GT: Some of the major challenges came before the shoot in pre production. We had a fairly tight deadline once we were commissioned to make the film, so had to get straight into it. The film stars a 13-year old boy and finding that boy was very difficult. I saw so many young actors but it was about finding the one to carry the film and bring something new to the script.  It took months but when we finally found someone, Jamie F Glover, I knew he was the perfect fit. We also spent a lot of time looking for a cheap location, which is very hard to come by in London.

As for the shoot itself, I knew we were going to be up against it time wise (as always is the case on these types of films). So it was about improvising and chopping and changing both the script and storyboard to be able to get enough coverage to tell the story. I think we embraced these limitations into our style with longer wide shots to capture the action.

C8: The film had a good run on the festival circuit including being selected for the BFI London Film Festival. What do you think contributed to the success of ‘Close’ on the festival circuit?

GT: I think the film has had a modest festival run, I wouldn’t say it’s got into as many festivals as I would have liked, but you can never predict what a festival is going to accept and submitting is also a timely and expensive process. I am very happy with the run and also the quality of the festivals it has been to. It was certainly nice to have it premiered at the BFI. It’s a quiet film but I am glad it has been picked up and I have had some lovely comments and feedback.

C8: Do you think film festivals are still the best place for emerging filmmakers to showcase their films?

GT: I certainly think film festivals are a good place to showcase work and I hope this continues. However, I am also happy to see more and more festivals being less concerned about having a premiere status or a ‘keep it offline’ policy. Just recently my film had a Vimeo ‘Staff Pick’, and it was refreshing to see thousands of people watch, comment and ‘like it’ from all over the world – it’s a universal story and as a director it was humbling to see so many people moved by it.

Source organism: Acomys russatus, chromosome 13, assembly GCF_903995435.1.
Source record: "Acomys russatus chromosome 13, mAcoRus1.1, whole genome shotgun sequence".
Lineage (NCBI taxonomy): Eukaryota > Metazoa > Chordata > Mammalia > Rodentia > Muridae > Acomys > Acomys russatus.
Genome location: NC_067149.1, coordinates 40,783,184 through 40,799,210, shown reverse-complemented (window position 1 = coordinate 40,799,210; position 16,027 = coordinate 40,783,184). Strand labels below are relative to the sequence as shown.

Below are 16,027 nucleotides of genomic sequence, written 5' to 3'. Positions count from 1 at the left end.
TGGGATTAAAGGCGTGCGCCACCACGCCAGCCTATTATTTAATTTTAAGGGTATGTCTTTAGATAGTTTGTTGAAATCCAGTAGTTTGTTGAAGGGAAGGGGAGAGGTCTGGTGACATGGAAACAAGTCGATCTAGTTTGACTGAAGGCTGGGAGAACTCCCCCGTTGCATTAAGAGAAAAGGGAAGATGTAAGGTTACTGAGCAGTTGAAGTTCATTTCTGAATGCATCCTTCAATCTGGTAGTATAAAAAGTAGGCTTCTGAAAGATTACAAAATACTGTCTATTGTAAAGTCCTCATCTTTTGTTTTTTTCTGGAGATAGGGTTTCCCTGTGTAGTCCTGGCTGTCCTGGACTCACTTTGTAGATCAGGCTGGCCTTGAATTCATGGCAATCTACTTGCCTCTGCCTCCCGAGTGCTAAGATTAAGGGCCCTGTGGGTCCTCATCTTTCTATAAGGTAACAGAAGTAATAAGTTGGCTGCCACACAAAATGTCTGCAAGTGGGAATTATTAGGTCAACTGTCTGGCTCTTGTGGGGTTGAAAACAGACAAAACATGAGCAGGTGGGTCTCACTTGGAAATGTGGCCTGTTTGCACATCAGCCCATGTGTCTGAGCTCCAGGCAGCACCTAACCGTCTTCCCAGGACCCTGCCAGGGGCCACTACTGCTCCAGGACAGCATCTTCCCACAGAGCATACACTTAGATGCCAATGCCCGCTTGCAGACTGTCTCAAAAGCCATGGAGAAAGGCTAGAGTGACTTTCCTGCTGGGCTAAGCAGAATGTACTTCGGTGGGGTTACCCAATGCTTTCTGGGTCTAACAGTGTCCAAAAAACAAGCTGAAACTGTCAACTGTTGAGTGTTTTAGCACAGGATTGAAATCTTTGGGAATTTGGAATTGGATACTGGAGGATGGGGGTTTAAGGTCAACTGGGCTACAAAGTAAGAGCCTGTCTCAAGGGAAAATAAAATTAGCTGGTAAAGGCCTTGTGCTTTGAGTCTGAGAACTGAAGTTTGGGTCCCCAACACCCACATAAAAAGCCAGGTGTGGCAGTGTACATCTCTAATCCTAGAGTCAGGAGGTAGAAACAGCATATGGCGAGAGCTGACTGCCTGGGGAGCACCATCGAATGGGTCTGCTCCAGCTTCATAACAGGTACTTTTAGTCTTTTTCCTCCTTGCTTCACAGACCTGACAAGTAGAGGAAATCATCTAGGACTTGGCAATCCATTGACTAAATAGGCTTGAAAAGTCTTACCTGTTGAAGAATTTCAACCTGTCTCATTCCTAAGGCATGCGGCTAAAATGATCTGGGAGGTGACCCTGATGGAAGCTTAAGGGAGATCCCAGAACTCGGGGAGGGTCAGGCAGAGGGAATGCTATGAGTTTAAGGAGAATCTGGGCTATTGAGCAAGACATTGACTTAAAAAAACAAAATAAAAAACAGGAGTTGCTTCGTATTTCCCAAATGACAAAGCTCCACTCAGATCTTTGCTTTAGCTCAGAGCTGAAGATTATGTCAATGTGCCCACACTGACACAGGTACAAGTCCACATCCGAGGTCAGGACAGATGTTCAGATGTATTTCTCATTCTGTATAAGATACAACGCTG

C8: What advice would you give to emerging filmmakers who are embarking upon their first short?

GT: My advice for a first time filmmaker would be to just go for it. It’s a platform to experiment and work out how to tell stories and just needs your energy and enthusiasm to get it made.

However what I’d say to film makers embarking on any project, especially if they are looking for funding, is to be true to yourself and your ideas, be prepared to get knocked all over the place trying to make something, so be honest with yourself, how fresh is that idea? How much do you care about it to take it on, on an often long and treacherous journey?

I suppose you have got to be realistic and clever about what you can achieve on the budget, resources and time you have, but embrace those limitations. As long as the story and your vision is clear and you have the passion for it, then you will be able to make something – somehow.

C8: What do you think makes for a good collaboration?

GT: Firstly, choosing the right people for the right reasons, what can they offer to the project? Do they have an understanding of what you are trying to achieve and what the story is about?

Listen and be open to their ideas and to change, but also maintain that strong vision or gut feeling that you had for the project / script in the first place. Then it’s up to you to carry that energy for it and excite the people around you. This will get the best results from a collaboration in my experience.

C8: What’s next for Geoffrey Taylor? Any exciting plans?

GT: Well, it seems like I’m doing everything that does not look or feel like ‘Close’. I have a short documentary coming out soon online, I have a lot of documentary ideas I want to explore. I am also writing and grappling with a longer off beat black comedy, which feels important for me to explore. I also have a short film to influence it, so hopefully the short will get off the ground soon.

You can find out more about Geoffrey Taylor and his work here.